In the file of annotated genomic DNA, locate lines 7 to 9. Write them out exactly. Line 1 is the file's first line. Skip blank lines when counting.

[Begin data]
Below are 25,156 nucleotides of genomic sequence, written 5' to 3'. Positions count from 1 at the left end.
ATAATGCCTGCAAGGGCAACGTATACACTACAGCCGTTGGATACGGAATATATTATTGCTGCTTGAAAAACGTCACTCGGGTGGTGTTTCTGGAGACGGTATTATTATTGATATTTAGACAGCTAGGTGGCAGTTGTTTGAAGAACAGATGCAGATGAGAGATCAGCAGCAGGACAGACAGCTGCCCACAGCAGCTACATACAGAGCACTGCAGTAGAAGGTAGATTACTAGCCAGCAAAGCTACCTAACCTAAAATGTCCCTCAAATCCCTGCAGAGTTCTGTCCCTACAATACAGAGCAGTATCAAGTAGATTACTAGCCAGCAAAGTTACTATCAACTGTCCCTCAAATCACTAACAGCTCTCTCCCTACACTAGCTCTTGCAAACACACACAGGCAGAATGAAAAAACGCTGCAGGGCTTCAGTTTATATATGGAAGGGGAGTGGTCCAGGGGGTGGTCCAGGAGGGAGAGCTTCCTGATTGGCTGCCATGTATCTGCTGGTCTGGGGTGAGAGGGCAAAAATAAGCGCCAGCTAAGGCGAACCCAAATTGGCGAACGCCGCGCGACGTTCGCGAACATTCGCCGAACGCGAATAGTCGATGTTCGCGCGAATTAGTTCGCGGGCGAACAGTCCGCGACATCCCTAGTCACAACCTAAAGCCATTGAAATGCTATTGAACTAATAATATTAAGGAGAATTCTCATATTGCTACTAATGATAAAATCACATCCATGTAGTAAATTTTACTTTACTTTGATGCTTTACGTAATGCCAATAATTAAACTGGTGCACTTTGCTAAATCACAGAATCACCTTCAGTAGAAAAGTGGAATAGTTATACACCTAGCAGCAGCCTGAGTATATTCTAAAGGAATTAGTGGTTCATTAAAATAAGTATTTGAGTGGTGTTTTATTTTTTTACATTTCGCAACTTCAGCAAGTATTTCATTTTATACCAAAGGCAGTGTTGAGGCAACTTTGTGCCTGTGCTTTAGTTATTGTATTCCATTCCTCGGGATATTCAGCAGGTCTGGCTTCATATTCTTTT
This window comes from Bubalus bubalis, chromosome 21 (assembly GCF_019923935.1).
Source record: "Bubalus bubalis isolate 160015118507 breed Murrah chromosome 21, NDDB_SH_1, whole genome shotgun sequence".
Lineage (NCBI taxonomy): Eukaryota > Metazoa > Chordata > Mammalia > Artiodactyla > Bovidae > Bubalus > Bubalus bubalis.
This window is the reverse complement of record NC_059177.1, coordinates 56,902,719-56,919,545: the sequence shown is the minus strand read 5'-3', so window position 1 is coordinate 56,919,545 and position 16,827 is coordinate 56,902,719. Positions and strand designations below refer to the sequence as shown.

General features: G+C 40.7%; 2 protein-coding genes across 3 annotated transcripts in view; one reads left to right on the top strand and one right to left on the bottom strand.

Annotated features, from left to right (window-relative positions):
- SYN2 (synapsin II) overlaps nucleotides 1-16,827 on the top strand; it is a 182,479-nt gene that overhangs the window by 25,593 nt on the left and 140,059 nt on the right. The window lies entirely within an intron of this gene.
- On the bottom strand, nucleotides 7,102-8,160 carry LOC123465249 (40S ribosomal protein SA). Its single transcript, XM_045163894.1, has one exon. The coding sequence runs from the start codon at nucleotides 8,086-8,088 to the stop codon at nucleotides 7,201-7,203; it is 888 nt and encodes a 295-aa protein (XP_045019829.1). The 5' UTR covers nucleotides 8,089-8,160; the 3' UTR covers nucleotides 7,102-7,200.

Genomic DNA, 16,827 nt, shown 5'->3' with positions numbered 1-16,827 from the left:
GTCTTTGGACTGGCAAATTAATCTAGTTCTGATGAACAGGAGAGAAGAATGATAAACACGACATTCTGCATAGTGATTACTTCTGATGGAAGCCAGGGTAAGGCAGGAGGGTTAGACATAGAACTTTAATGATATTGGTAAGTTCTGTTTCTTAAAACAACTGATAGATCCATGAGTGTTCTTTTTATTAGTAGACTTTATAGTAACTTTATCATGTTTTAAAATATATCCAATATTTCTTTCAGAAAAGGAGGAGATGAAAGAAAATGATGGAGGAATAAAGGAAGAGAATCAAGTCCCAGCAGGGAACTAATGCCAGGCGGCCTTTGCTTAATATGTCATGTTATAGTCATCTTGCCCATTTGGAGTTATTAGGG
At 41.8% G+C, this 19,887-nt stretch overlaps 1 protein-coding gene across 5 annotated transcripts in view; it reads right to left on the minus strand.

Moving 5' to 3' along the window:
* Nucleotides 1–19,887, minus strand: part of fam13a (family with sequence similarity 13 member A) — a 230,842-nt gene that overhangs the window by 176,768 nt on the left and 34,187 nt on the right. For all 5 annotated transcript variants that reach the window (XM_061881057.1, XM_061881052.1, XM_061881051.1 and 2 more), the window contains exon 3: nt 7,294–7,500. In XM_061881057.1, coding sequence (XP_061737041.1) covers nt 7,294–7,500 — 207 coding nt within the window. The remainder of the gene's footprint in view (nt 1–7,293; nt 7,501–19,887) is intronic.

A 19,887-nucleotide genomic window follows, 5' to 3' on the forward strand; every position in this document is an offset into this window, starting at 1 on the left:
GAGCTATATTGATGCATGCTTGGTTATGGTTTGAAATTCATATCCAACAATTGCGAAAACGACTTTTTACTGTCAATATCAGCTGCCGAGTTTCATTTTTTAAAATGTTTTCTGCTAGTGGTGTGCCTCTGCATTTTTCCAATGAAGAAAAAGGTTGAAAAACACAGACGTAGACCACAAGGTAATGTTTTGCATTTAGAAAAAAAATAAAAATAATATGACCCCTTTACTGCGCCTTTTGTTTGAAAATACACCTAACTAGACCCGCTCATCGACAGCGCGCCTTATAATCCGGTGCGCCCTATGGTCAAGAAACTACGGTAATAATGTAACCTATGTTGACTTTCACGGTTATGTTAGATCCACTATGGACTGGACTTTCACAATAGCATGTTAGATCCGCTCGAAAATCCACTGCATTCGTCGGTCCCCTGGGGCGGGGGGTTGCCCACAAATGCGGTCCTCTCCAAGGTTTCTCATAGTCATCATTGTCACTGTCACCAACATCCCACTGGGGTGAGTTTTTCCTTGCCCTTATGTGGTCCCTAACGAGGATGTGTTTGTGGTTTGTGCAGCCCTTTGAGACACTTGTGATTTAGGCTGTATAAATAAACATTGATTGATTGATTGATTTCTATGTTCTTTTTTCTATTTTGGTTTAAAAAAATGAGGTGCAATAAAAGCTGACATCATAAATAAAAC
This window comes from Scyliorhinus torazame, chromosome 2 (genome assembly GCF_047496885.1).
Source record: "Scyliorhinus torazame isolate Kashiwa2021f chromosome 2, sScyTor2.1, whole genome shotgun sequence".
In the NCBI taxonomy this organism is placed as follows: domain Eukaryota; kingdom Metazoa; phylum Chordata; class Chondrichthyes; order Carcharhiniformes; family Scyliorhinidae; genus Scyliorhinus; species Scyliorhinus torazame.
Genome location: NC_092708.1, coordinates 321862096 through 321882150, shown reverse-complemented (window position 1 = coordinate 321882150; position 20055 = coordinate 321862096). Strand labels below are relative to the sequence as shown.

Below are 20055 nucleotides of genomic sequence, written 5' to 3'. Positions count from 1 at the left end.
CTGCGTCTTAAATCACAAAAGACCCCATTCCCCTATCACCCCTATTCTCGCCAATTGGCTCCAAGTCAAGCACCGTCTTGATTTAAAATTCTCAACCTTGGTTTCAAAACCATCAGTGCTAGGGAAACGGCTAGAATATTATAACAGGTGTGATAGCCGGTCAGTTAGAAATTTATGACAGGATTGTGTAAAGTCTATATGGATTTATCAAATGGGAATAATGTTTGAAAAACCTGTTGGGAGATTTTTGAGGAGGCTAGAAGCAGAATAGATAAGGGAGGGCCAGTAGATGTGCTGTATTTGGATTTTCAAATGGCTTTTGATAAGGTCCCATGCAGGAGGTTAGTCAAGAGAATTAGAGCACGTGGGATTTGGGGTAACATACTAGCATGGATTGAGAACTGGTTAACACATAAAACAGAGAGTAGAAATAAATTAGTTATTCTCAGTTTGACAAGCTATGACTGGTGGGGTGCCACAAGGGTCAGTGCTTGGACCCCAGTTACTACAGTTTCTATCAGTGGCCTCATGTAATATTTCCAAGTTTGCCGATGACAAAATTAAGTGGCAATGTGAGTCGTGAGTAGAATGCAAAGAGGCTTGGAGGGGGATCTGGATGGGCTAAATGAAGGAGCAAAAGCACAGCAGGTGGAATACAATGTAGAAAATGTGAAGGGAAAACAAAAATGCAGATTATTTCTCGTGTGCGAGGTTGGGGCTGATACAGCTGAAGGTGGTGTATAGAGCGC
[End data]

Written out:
General features: G+C 40.7%; 2 protein-coding genes across 3 annotated transcripts in view; one reads left to right on the top strand and one right to left on the bottom strand.

Annotated features, from left to right (window-relative positions):
- SYN2 (synapsin II) overlaps nucleotides 1-16,827 on the top strand; it is a 182,479-nt gene that overhangs the window by 25,593 nt on the left and 140,059 nt on the right. The window lies entirely within an intron of this gene.